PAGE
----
The folks over at the Minnesota-based Strong Towns blog are asking tough questions about the development of towns of all sizes. In their recent post, The Cost to Cities of Auto-centricity, they discuss how revamping cities from a small town model to a current suburban model has weakened towns by making their residents beholden to cars.
Cars which, they point out, come at a high cost.
The American Automobile Association estimates that if you tally up purchasing price, gasoline and maintenance, it costs about $9,519 a year to operate a medium sized car driving 15,000 miles annually. That number jumps to $11,085 for four-wheel-drive SUVs, and even more if you consider the average 24,000 mile yearly commute to Minneapolis from Baldwin.
Writers of the Strong Towns blog are asking: what if a two-car family could become a one-car family who uses the money they’ve saved to purchase a better house or improving the one they have. This would raise the tax base.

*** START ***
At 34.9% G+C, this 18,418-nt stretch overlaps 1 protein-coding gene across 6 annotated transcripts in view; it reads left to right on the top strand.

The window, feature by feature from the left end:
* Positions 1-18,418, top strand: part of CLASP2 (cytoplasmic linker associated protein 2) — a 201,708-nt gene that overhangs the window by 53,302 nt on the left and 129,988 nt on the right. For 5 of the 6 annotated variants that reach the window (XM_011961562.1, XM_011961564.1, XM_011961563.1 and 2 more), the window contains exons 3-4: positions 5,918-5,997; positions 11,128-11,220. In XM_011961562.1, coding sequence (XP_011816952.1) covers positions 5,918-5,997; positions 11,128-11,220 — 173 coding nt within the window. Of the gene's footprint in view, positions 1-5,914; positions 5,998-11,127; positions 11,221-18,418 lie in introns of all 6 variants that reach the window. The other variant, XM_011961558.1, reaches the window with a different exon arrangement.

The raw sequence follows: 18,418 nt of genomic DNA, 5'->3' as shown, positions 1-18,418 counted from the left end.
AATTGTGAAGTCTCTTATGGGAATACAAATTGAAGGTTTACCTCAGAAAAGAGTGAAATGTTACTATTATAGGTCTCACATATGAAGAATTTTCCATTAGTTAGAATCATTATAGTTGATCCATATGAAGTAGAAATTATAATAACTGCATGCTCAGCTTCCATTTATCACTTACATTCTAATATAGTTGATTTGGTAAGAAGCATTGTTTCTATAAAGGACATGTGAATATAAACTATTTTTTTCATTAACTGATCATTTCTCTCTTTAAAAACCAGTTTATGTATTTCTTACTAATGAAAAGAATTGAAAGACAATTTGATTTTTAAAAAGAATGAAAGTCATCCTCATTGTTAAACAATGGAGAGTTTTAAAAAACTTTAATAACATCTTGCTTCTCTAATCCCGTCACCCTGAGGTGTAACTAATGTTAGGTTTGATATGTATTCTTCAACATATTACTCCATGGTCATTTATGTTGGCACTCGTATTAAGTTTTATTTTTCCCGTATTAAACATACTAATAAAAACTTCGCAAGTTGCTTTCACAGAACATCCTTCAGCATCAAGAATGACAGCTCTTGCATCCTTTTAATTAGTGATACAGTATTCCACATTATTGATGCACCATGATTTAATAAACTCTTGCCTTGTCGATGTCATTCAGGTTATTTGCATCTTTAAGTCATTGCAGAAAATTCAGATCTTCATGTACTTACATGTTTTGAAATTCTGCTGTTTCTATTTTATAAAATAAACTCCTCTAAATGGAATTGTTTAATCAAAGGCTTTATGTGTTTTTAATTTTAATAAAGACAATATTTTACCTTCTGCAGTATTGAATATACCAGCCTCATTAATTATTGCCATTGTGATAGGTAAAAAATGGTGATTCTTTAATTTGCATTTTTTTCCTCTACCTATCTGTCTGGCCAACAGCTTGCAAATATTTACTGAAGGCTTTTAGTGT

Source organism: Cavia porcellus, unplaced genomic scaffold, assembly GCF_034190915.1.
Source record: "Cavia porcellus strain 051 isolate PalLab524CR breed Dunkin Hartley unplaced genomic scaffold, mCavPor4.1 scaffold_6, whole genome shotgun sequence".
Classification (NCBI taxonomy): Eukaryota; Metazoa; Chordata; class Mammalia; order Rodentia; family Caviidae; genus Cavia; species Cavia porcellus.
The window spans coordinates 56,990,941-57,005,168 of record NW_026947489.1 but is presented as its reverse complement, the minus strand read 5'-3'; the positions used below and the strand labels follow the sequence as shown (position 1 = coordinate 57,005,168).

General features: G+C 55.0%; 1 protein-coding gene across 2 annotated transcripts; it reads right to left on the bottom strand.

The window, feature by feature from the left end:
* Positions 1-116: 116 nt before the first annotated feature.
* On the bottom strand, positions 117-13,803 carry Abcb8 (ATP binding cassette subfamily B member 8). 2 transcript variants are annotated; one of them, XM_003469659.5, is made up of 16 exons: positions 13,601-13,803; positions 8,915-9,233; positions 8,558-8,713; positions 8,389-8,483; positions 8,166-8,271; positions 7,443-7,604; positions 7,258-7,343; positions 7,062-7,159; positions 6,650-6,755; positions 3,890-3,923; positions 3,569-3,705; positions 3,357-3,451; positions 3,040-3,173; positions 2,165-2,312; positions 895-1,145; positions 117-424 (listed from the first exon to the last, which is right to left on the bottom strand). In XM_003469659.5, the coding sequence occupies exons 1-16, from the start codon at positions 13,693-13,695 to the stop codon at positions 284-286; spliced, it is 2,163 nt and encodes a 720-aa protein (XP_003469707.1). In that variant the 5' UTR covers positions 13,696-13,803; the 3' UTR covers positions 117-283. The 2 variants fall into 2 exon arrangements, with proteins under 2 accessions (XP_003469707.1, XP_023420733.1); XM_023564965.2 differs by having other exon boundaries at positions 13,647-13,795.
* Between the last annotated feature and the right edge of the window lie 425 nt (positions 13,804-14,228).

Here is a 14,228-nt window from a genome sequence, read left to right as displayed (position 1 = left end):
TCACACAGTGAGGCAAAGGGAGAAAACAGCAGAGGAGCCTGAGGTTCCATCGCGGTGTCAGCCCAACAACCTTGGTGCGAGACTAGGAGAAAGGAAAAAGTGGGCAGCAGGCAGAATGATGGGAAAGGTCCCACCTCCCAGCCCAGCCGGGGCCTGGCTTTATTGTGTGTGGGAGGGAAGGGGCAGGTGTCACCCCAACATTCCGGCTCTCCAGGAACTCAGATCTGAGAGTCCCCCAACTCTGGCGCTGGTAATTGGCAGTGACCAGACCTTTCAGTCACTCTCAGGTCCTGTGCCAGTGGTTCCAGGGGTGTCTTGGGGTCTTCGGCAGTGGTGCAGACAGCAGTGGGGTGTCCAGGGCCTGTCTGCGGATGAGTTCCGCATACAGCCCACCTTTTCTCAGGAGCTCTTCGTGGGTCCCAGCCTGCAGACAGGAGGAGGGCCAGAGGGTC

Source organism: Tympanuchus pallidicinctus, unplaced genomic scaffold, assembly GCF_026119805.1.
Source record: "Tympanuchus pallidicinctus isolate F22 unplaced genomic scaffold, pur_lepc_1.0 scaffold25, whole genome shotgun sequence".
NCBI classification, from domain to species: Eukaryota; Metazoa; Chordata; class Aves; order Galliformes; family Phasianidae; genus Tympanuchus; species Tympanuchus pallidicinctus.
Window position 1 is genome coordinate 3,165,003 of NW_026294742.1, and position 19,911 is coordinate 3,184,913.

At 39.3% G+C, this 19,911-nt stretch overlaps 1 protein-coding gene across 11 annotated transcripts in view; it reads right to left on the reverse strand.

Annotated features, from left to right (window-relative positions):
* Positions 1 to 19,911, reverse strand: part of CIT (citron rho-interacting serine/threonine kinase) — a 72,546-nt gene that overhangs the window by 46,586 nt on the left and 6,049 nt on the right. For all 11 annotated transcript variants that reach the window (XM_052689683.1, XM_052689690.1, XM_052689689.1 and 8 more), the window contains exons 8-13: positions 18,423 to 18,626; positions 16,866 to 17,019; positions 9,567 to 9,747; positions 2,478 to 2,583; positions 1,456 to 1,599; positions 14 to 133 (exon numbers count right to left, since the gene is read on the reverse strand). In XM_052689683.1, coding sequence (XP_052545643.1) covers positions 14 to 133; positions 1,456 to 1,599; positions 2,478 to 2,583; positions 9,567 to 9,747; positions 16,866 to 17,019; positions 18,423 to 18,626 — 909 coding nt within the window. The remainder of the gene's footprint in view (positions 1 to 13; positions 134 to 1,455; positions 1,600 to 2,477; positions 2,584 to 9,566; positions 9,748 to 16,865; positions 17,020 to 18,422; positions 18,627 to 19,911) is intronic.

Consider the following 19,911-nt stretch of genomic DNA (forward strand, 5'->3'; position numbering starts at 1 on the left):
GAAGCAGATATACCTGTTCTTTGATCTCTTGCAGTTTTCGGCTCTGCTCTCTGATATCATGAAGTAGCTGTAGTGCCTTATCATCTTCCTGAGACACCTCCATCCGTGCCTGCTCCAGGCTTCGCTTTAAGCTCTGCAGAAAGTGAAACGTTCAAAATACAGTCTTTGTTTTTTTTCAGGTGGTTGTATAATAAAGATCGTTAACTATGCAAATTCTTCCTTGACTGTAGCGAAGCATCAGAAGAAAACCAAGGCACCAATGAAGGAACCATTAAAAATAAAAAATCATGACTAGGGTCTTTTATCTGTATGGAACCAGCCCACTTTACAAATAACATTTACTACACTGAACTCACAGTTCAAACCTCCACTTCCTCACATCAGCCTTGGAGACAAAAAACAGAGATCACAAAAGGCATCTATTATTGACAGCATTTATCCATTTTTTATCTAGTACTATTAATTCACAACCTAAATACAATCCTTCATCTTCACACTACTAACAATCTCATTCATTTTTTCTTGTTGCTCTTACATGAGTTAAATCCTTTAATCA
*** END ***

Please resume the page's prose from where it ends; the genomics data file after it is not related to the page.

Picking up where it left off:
What if that one-car family spent that money in the local economy? What if the option to be a one-car family attracted new residents Baldwin or enticed current residents to stay?
Of course, the reality is that even if Baldwin residents want to give up their cars and use public transportation to take the Northstar Line into the city, they still have to get to the Elk River station first.
But what if Baldwin had a bus that connected with the Northstar line, like the one running out of St. Cloud?
Perhaps Princeton, Baldwin and Zimmerman could work together to share the cost of a bus, which would provide service to the three communities.
Even without finding a way to manage a bus route, Baldwin could help its commuters facilitate car pools by having a section of their website that helped riders connect. Or by adding links to sites like eRideShare.com, which already do this. The website also helps connect people seeking non-communting ride sharing options.
Taking public transit has its own costs — less freedom for the traveler and fees per ride. But comparing apples to apples, it does save money to commute this way.
Combining the cost for riding the bus (using the St. Cloud line figures), riding the Northstar Line and then the Light Rail once you get downtown to reach a final destination the total yearly cost to travel 5 days a week is about $5,400. That’s over $4,000 in yearly savings.
Is that enough to inspire you to give up your car and take public transit? How do you think Baldwin can help its commuters deal with increasing transportation costs?